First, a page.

[Mh] Termos MeSH primário: Golfinhos/genética
Variação Genética
[Mh] Termos MeSH secundário: Animais
Ásia Sudeste
Demografia
[Pt] Tipo de publicação:JOURNAL ARTICLE; RESEARCH SUPPORT, NON-U.S. GOV'T
[Em] Mês de entrada:1802
[Cu] Atualização por classe:180206
[Lr] Data última revisão:
180206
[Sb] Subgrupo de revista:IM
[Da] Data de entrada para processamento:180104
[St] Status:MEDLINE
[do] DOI:10.1371/journal.pone.0189200


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[PMID]:29272288
[Au] Autor:Fukushima M; Tomioka N; Jutagate T; Hiroki M; Murata T; Preecha C; Avakul P; Phomikong P; Imai A
[Ad] Endereço:Center for Environmental Biology and Ecosystem Studies, National Institute for Environmental Studies, Tsukuba, Japan.
[Ti] Título:The dynamics of pico-sized and bloom-forming cyanobacteria in large water bodies in the Mekong River Basin.
[So] Source:PLoS One;12(12):e0189609, 2017.
[Is] ISSN:1932-6203
[Cp] País de publicação:United States
[La] Idioma:eng
[Ab] Resumo:In the face of plans for increased construction of dams and reservoirs in the Mekong River Basin, it is critically important to better understand the primary-producer community of phytoplankton, especially the warm-water cyanobacteria. This is because these algae can serve as the primary source of carbon for higher trophic levels, including fishes, but can also form harmful blooms, threatening local fisheries and environmental and human health. We monitored the dynamics of three cyanobacteria-Synechococcus spp., Microcystis aeruginosa, and Dolichospermum spp.-for two years in nine large lakes and reservoirs in the Mekong River Basin. The densities of these algae were largely system-specific such that their abundance was uniquely determined within individual water bodies. However, after accounting for the system-specific effect, we found that cell densities of Synechococcus spp., M. aeruginosa, and Dolichospermum spp. varied in response to changes in photosynthetically active radiation (PAR), total nitrogen, and water level, respectively. Because both PAR and water level tend to fluctuate concordantly over a wide geographic area, Synechococcus spp., and to a lesser extent Dolichospermum spp., varied synchronously among the water bodies. Sustaining the production of pico-sized primary producers while preventing harmful algal blooms will be a key management goal for the proposed reservoirs in the Mekong Basin.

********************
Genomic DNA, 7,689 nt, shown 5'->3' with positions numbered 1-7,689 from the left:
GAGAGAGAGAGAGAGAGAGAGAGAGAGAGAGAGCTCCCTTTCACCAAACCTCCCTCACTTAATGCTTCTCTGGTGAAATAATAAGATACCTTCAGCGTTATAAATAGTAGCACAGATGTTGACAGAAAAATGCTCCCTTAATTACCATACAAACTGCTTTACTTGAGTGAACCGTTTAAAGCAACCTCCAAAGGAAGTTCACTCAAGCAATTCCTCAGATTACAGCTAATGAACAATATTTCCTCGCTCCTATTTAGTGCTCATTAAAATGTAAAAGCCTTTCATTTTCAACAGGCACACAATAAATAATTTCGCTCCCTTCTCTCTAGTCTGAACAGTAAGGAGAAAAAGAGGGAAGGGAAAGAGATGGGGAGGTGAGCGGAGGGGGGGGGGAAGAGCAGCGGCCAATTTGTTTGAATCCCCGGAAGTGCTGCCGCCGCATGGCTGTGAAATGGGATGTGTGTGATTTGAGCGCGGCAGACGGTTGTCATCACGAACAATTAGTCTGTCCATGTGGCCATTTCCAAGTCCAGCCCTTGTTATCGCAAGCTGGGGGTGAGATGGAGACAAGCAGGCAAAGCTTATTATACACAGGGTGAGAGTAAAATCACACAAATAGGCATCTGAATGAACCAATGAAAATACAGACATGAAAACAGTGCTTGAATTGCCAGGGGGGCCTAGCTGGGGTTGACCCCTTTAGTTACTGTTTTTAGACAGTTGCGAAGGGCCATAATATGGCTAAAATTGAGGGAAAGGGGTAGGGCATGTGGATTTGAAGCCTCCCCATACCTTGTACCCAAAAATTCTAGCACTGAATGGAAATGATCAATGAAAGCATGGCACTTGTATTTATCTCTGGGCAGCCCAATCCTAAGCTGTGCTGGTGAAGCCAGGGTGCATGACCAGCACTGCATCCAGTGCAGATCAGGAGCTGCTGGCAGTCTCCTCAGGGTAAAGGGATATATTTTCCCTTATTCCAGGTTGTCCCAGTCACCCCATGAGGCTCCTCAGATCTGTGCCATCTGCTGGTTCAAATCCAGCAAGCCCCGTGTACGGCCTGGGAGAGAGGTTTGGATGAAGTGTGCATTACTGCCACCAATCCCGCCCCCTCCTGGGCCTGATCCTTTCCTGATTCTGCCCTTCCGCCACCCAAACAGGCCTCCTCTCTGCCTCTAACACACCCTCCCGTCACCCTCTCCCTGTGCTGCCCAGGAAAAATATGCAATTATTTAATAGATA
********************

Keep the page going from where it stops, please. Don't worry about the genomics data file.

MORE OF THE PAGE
[Mh] Termos MeSH primário: Proliferação Nociva de Algas
Rios/microbiologia
[Mh] Termos MeSH secundário: Ásia Sudeste
Cianobactérias/classificação
Cianobactérias/genética
Cianobactérias/isolamento & purificação
Cianobactérias/fisiologia
DNA Bacteriano/isolamento & purificação
Fotossíntese
Reação em Cadeia da Polimerase em Tempo Real
[Pt] Tipo de publicação:JOURNAL ARTICLE; RESEARCH SUPPORT, NON-U.S. GOV'T
[Nm] Nome de substância:
0 (DNA, Bacterial)
[Em] Mês de entrada:1801
[Cu] Atualização por classe:180116
[Lr] Data última revisão:
180116
[Sb] Subgrupo de revista:IM
[Da] Data de entrada para processamento:171223
[St] Status:MEDLINE
[do] DOI:10.1371/journal.pone.0189609


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[PMID]:29186140
[Au] Autor:Veera Singham G; Othman AS; Lee CY
[Ad] Endereço:Urban Entomology Laboratory, Vector Control Research Unit, School of Biological Sciences, Universiti Sains Malaysia, Minden, Penang, Malaysia.
[Ti] Título:Phylogeography of the termite Macrotermes gilvus and insight into ancient dispersal corridors in Pleistocene Southeast Asia.
[So] Source:PLoS One;12(11):e0186690, 2017.
[Is] ISSN:1932-6203
[Cp] País de publicação:United States
[La] Idioma:eng
[Ab] Resumo:Dispersal of soil-dwelling organisms via the repeatedly exposed Sunda shelf through much of the Pleistocene in Southeast Asia has not been studied extensively, especially for invertebrates. Here we investigated the phylogeography of an endemic termite species, Macrotermes gilvus (Hagen), to elucidate the spatiotemporal dynamics of dispersal routes of terrestrial fauna in Pleistocene Southeast Asia. We sampled 213 termite colonies from 66 localities throughout the region. Independently inherited microsatellites and mtDNA markers were used to infer the phylogeographic framework of M. gilvus. Discrete phylogeographic analysis and molecular dating based on fossil calibration were used to infer the dynamics of M. gilvus dispersal in time and space across Southeast Asia. We found that the termite dispersal events were consistently dated within the Pleistocene time frame. The dispersal pattern was multidirectional, radiating eastwards and southwards out of Indochina, which was identified as the origin for dispersal events. We found no direct dispersal events between Sumatra and Borneo despite the presence of a terrestrial connection between them during the Pleistocene. Instead, central Java served as an important link allowing termite colonies to be established in Borneo and Sumatra. Our findings support the hypothesis of a north-south dispersal corridor in Southeast Asia and suggest the presence of alternative dispersal routes across Sundaland during the Pleistocene. For the first time, we also propose that a west-east dispersal through over-water rafting likely occurred across the Pleistocene South China Sea. We found at least two independent entry routes for terrestrial species to infiltrate Sumatra and Borneo at different times.
[Mh] Termos MeSH primário: Fósseis
Isópteros/classificação
Filogeografia
[Mh] Termos MeSH secundário: Animais
Ásia Sudeste
DNA Mitocondrial/genética
Feminino
Variação Genética
Isópteros/genética
Repetições de Microssatélites/genética
[Pt] Tipo de publicação:JOURNAL ARTICLE
[Nm] Nome de substância:
0 (DNA, Mitochondrial)
[Em] Mês de entrada:1712
[Cu] Atualização por classe:171226
[Lr] Data última revisão:
171226
[Sb] Subgrupo de revista:IM
[Da] Data de entrada para processamento:171130
[St] Status:MEDLINE
[do] DOI:10.1371/journal.pone.0186690


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[PMID]:29240753
[Au] Autor:Egawa K; Shimojima M; Taniguchi S; Nagata N; Tani H; Yoshikawa T; Kurosu T; Watanabe S; Fukushi S; Saijo M